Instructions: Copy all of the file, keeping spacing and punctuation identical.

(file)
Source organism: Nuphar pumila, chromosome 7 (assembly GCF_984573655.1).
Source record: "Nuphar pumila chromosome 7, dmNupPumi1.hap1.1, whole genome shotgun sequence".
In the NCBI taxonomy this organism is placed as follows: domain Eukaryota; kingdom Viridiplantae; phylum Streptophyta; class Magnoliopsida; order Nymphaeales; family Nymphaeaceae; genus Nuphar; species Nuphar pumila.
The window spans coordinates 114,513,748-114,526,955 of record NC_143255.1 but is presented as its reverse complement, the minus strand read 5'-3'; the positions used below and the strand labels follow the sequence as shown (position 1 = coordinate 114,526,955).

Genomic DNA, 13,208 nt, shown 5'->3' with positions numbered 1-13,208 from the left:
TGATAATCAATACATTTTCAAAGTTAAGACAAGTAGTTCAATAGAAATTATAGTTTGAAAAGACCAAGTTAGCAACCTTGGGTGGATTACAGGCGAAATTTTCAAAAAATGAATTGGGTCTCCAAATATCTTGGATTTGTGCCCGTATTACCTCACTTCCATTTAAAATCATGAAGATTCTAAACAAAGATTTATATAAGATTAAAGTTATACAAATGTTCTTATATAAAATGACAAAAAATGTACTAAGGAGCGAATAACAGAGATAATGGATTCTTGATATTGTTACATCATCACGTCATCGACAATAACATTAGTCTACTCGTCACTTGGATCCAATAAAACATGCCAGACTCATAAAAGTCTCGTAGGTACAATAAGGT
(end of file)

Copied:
Source organism: Nuphar pumila, chromosome 7 (assembly GCF_984573655.1).
Source record: "Nuphar pumila chromosome 7, dmNupPumi1.hap1.1, whole genome shotgun sequence".
In the NCBI taxonomy this organism is placed as follows: domain Eukaryota; kingdom Viridiplantae; phylum Streptophyta; class Magnoliopsida; order Nymphaeales; family Nymphaeaceae; genus Nuphar; species Nuphar pumila.
The window spans coordinates 114,513,748-114,526,955 of record NC_143255.1 but is presented as its reverse complement, the minus strand read 5'-3'; the positions used below and the strand labels follow the sequence as shown (position 1 = coordinate 114,526,955).

Genomic DNA, 13,208 nt, shown 5'->3' with positions numbered 1-13,208 from the left:
TGATAATCAATACATTTTCAAAGTTAAGACAAGTAGTTCAATAGAAATTATAGTTTGAAAAGACCAAGTTAGCAACCTTGGGTGGATTACAGGCGAAATTTTCAAAAAATGAATTGGGTCTCCAAATATCTTGGATTTGTGCCCGTATTACCTCACTTCCATTTAAAATCATGAAGATTCTAAACAAAGATTTATATAAGATTAAAGTTATACAAATGTTCTTATATAAAATGACAAAAAATGTACTAAGGAGCGAATAACAGAGATAATGGATTCTTGATATTGTTACATCATCACGTCATCGACAATAACATTAGTCTACTCGTCACTTGGATCCAATAAAACATGCCAGACTCATAAAAGTCTCGTAGGTACAATAAGGT